Last year, was my first DEF CON presentation “VoIP Wars: Return of the SIP.” I really enjoyed being a part of this amazing security conference. I presented some next generation VoIP attacks such as SIP trust hacking, SIP proxy bounce attacks and attacking mobile applications through the SIP protocol. I also announced my security assessment tool Viproy VoIP penetration testing kit during the security conference.
This year I had new research to present—“VoIP Wars: Attack of the Cisco Phones”— focusing on attacks to hosted VoIP services; it was a sequel to the previous year’s presentation. This new research targets Cisco-based hosted VoIP environment and communication infrastructure. VOSS Solutions is another part of this research; they are a Cisco partner and provide a hosted VoIP management software suite. I separated my research into four different topics, hardware IP phones, Cisco specific SIP analysis, VOSS management suite and Cisco Skinny protocol analysis.
First, I modified a Cisco IP phone 7940 for wiretapping and permanent network access. It has sufficient space inside to put two devices such as a battery, an Arduino, or a Raspberry PI. I placed a Raspberry PI inside and created a cloned cable bridge for the voice VLAN cable. While the Cisco IP phone is connected to voice VLAN, the Raspberry PI inside can be connected to the same network. However, I needed a power source for Raspberry PI as well. I’m still working on the alternatives such as using PoE with the same cable, a speakerphone power cable, and an external battery.
I also tested SIP protocol behaviors of the Cisco Unified Communication Server (CUCM) for SIP attacks, which I presented as well. CUCM uses a custom header, Remote-Party-ID, for SIP trunk communication. I mentioned this header last year, and this year I demonstrated it using CUCM. I also noticed Cisco Unified Presence Server (CUPS) has some SIP message content issues. However I couldn’t complete CUPS analysis before my speech; I’ll publish additional research based on it.
Cisco-based hosted VoIP services need a VOSS Solutions management suite because of the tenant services management and self-care services. I found 20-plus vulnerabilities on those management suite applications such as the Self Care portal, Management portal and IP Phone XML services. Those vulnerabilities were stored cross-site scripting vulnerabilities, privilege escalation vulnerabilities, authorization issues, and information leakages. I contacted Cisco PSIRT to disclose the vulnerabilities and they patched many of them. Some of them will be patched this month as well.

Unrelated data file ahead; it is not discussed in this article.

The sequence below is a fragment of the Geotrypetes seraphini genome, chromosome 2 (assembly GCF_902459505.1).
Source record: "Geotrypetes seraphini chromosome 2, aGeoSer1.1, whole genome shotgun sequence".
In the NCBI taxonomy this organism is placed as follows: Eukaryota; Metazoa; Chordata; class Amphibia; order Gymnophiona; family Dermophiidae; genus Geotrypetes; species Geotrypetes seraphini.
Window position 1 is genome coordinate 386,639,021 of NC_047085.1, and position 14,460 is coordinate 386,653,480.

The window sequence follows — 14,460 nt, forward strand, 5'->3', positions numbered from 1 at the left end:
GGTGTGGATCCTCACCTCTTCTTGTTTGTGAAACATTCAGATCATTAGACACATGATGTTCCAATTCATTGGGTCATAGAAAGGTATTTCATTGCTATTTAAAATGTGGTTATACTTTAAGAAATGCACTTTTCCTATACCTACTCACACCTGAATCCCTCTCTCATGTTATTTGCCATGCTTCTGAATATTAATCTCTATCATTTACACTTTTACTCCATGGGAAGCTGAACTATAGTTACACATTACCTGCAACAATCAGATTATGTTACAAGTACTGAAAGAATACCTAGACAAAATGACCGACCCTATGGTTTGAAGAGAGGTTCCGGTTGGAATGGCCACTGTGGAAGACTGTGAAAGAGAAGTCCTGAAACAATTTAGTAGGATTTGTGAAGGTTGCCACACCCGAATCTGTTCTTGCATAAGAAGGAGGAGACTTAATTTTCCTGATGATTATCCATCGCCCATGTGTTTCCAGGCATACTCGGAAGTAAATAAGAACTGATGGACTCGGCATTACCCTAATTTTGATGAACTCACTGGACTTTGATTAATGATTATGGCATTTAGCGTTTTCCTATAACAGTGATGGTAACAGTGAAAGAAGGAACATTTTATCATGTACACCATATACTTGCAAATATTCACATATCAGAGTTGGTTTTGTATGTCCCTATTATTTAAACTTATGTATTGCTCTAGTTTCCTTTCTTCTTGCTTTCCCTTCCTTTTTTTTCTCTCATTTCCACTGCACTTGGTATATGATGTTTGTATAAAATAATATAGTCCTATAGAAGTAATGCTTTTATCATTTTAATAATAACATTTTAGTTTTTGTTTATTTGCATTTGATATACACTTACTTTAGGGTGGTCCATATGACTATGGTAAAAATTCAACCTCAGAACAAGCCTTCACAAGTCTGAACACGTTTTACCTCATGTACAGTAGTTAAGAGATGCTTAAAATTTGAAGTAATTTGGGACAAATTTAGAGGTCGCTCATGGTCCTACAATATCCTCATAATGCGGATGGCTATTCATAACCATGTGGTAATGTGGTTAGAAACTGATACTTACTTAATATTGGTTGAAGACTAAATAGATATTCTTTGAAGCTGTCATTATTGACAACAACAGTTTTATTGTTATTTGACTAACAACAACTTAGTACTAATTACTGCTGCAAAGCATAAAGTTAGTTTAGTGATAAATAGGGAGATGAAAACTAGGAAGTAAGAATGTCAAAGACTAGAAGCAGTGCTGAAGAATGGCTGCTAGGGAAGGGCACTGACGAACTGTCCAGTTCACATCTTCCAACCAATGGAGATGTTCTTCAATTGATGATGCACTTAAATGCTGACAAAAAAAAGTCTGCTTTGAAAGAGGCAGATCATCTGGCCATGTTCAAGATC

The last research topic was Cisco Skinny protocol analysis. My first motivation was we have no public security assessment tool to analyze Skinny-based VoIP networks. Skinny is a binary protocol; it also has different features between the versions. Wireshark can decode some of them, but not the latest ones. I developed a security-testing library for Skinny protocol and three sample modules for it. Those modules can register itself as an IP phone, initiate a call, or redirect all IP phones to a specific number.
I had live demonstrations of my research topics during my presentation at DEF CON 22. I explained all findings and new attack vectors for SIP, Skinny, and hosted VoIP software suite. But the most important thing of my trip to Las Vegas was the amazing audience—thanks you. My daughter also sent a video during my trip to the U. S. She missed me, which is why I wanted to record a video of myself on the stage. The entire audience screamed her name and said hello to her. It was amazing. If I remember one single thing from DEF CON 22, it will be the awesome audience.
Fatih Ozavci is a security researcher and senior consultant with Sense of Security. He is the author of “Viproy VoIP Penetration and Exploitation Testing Kit” and “MBFuzzer Mobile Application MITM Fuzzer tool.” He has also published a paper about Hacking SIP Trust Relationships. Ozavci has discovered many unknown security vulnerabilities and design and protocol flaws in VoIP environments. He analyses VoIP design and implementation flaws which help to improve VoIP infrastructures.